In response, the Virgin Islands Tax Working Group, which represents people who benefit from the break, paid $200,000 last year for lobbyists, according to records compiled by Political Money Line, a nonpartisan campaign finance tracking service. At least one senator, Gordon H. Smith, Republican of Oregon, has been saluted in the islands at a fund-raiser on his behalf attended by several beneficiaries of the program.
The government of the Virgin Islands is just as eager as the beneficiaries to have the new restriction eased. Donna M. Christensen, the islands' delegate to Congress, acknowledged problems with the program in written testimony submitted at a hearing held Wednesday by the Senate Energy and Natural Resources Committee, which oversees the Interior Department and thus territorial affairs. But she asked committee members to lobby for a lightening of the residency requirement.
Ms. Christensen, describing the rule as onerous, wants Congress to reduce the requirement to 122 days over three years, or an average of a little more than a month annually.
"This is the No. 1 issue for us in terms of our economic prosperity going forward," she said.
The rule's opponents, whose efforts were first reported in The New York Sun, have asked Senator Michael D. Crapo, an Idaho Republican on the Senate Finance Committee, to propose an amendment in tax legislation now being negotiated. In a letter to Senator Pete V. Domenici, the New Mexico Republican who heads the energy committee, Mr. Crapo said the specific tax rules governing beneficiaries of the program had been changed without legislative hearings and without consulting the Virgin Islands government.
"As a result, we now see that the changes may have gone too far," Mr. Crapo wrote. "While the bad actors have been successfully removed from the program, these changes are also disrupting legitimate businesses and causing fiscal hardship."
Chris Matthews, a spokesman for Senator Smith, who sits on both the energy committee and the Finance Committee, confirmed that the senator attended a fund-raiser for him in the Virgin Islands last year. Mr. Matthews said Mr. Smith had subsequently chatted with some of his colleagues about his concerns that the tighter regulations were hurting law-abiding businesses.
You have to think the feds will eventually all but kill this program - unless they can be lobbied effectively by the multi-millionaires who are abusing the system.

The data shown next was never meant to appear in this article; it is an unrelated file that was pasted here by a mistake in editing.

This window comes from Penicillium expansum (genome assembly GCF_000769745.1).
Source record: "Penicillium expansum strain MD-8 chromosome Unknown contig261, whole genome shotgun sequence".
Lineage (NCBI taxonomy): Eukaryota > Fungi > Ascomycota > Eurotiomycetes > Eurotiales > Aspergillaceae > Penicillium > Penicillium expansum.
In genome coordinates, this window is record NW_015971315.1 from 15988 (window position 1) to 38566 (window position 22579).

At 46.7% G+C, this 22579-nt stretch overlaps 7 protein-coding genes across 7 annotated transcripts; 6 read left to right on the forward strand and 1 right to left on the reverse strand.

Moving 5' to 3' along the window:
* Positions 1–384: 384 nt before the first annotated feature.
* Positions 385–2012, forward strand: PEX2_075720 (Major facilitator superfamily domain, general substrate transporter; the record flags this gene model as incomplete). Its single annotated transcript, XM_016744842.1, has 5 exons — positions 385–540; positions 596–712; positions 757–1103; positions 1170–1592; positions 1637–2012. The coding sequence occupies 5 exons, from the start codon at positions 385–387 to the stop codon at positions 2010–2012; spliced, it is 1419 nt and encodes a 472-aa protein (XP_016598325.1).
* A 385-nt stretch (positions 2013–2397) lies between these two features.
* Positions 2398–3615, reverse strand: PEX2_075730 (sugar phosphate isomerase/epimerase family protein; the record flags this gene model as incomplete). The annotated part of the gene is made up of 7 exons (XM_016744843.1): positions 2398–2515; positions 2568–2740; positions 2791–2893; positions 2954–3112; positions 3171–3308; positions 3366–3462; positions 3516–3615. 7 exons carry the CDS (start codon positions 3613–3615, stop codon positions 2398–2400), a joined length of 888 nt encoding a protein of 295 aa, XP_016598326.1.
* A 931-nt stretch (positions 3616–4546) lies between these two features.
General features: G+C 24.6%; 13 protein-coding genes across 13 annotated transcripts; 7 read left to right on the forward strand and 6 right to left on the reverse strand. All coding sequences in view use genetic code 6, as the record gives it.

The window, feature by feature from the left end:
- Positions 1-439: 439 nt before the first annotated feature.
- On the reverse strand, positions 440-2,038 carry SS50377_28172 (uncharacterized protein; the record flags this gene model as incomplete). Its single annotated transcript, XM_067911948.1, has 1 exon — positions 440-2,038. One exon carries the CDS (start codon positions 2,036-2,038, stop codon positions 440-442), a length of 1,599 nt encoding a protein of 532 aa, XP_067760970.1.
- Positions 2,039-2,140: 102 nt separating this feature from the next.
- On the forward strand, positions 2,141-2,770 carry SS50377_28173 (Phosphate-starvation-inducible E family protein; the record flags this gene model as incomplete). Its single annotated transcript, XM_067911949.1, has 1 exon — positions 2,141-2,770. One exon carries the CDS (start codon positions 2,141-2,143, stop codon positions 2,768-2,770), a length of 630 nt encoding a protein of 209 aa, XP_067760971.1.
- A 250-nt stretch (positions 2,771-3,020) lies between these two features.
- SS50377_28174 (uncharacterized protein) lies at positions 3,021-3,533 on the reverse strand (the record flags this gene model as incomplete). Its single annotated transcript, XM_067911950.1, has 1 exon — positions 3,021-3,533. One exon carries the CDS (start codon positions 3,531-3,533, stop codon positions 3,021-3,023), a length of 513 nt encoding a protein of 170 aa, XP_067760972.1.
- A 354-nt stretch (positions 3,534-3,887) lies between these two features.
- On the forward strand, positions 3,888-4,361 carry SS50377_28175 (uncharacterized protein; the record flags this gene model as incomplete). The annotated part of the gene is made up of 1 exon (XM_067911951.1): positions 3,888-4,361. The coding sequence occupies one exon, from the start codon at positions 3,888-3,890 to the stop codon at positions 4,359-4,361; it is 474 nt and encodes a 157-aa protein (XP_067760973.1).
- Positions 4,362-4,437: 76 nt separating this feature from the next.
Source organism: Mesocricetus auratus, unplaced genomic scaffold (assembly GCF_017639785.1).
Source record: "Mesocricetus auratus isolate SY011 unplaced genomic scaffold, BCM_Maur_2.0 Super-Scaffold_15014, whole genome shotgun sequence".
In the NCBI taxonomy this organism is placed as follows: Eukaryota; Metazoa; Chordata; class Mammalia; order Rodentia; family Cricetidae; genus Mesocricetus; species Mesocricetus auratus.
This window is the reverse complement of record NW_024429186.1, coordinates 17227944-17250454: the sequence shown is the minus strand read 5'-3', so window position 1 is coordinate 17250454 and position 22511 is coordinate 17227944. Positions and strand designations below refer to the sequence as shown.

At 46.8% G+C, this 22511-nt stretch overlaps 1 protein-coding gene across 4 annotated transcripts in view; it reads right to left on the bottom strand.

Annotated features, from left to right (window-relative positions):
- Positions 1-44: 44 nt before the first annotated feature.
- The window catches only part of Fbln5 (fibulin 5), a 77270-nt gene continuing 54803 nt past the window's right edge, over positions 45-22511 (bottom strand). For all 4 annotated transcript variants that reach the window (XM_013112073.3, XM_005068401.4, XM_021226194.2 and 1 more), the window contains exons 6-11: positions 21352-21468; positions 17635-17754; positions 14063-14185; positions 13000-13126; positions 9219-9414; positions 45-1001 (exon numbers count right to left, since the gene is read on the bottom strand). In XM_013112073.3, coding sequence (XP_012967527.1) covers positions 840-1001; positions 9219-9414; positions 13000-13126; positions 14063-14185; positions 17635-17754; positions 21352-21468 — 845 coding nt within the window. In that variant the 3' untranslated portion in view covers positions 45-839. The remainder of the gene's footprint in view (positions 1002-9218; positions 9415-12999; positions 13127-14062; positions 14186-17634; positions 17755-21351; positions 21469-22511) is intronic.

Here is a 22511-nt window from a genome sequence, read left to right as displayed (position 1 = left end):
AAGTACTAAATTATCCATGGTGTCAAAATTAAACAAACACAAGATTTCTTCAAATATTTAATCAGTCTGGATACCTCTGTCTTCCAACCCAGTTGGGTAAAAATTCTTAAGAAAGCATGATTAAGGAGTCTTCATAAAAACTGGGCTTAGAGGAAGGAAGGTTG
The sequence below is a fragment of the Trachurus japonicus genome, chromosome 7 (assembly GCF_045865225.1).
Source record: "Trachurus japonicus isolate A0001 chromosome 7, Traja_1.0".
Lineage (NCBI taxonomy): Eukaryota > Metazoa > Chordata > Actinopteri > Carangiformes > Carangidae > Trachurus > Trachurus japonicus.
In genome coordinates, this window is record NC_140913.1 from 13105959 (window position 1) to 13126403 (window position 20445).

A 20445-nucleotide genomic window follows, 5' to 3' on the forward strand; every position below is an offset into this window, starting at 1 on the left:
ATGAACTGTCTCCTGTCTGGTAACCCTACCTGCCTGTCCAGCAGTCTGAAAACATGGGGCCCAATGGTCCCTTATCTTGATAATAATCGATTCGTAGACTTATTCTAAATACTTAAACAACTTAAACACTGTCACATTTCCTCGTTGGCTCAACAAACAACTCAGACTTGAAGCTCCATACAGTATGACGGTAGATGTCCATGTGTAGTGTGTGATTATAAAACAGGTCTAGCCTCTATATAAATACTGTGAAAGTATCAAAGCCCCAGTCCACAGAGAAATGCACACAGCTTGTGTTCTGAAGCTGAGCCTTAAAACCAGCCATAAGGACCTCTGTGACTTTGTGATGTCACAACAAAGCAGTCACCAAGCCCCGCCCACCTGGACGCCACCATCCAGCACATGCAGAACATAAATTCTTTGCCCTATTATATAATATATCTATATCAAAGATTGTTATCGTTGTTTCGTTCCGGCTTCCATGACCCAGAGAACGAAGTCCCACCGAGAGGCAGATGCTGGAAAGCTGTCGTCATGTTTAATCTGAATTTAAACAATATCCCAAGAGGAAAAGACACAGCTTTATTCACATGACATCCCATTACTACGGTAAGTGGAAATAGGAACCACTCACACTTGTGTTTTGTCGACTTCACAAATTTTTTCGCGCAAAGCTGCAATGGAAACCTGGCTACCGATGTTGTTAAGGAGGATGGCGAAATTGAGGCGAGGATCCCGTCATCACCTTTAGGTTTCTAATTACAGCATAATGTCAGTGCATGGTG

January 31, 2006
Some EDC news
The Source is reporting the following:
V.I. Officials Disappointed with New EDC Residency Regulations
Jan. 30, 2006 -- The Internal Revenue Service and the U.S Department of Treasury Monday made public the long-awaited residency requirements concerning Economic Development Commission companies. Delegate Donna Christensen said, "The only good thing we can say about this is that they are out, and the companies now know what they need to know."
She added, "This is not what we wanted or what we needed." The federal authorities did not budge much on the 183-day residency requirement. Christensen and others had advocated that an average of 122 days in the territory over three years be sufficient.
The final regulations do allow that time in the United States for medical reasons will not be applied against residency time. But here, too, Christensen has concerns. She says the medical days just cover in-patient time, and people often have to travel to the states and spend time that necessarily is not under in-patient care but is still medical.
The New York Sun also has an article:
"The Treasury Department and the IRS yesterday announced a final regulation that will go a long way toward plugging a loophole that allowed some very rich Americans to cut their personal income tax bills by 90% by declaring themselves residents of the U.S. Virgin Islands. Front-page New York Sun articles in August and September of 2003 highlighted the obscure tax break, which Virgin Islands officials touted as an economic development program. The Sun reported back in 2003 that prominent money managers such as Richard Driehaus and Jeffrey Epstein were availing themselves of the provision and that the provisions on who qualified as a Virgin Islands resident for tax purposes were vague."
You have to be registered to read the whole thing.
November 25, 2005
Protestors Stop Shoppers at Starfish Market
This just sounds very counterproductive:
Nov. 23, 2005 –– Truck driver Shaka Anthony was at Starfish Market Wednesday to join the checkout lane slowdown spearheaded by St. Croix activist Mario Moorhead and his followers.
"It's just the right thing to do," he said.
About a dozen protestors paid for bottled water with pennies at the slowdown, but Anthony did not give a concrete answer when the Source asked him what the issues were surrounding the event.
"I don't know. I'm just here," he said.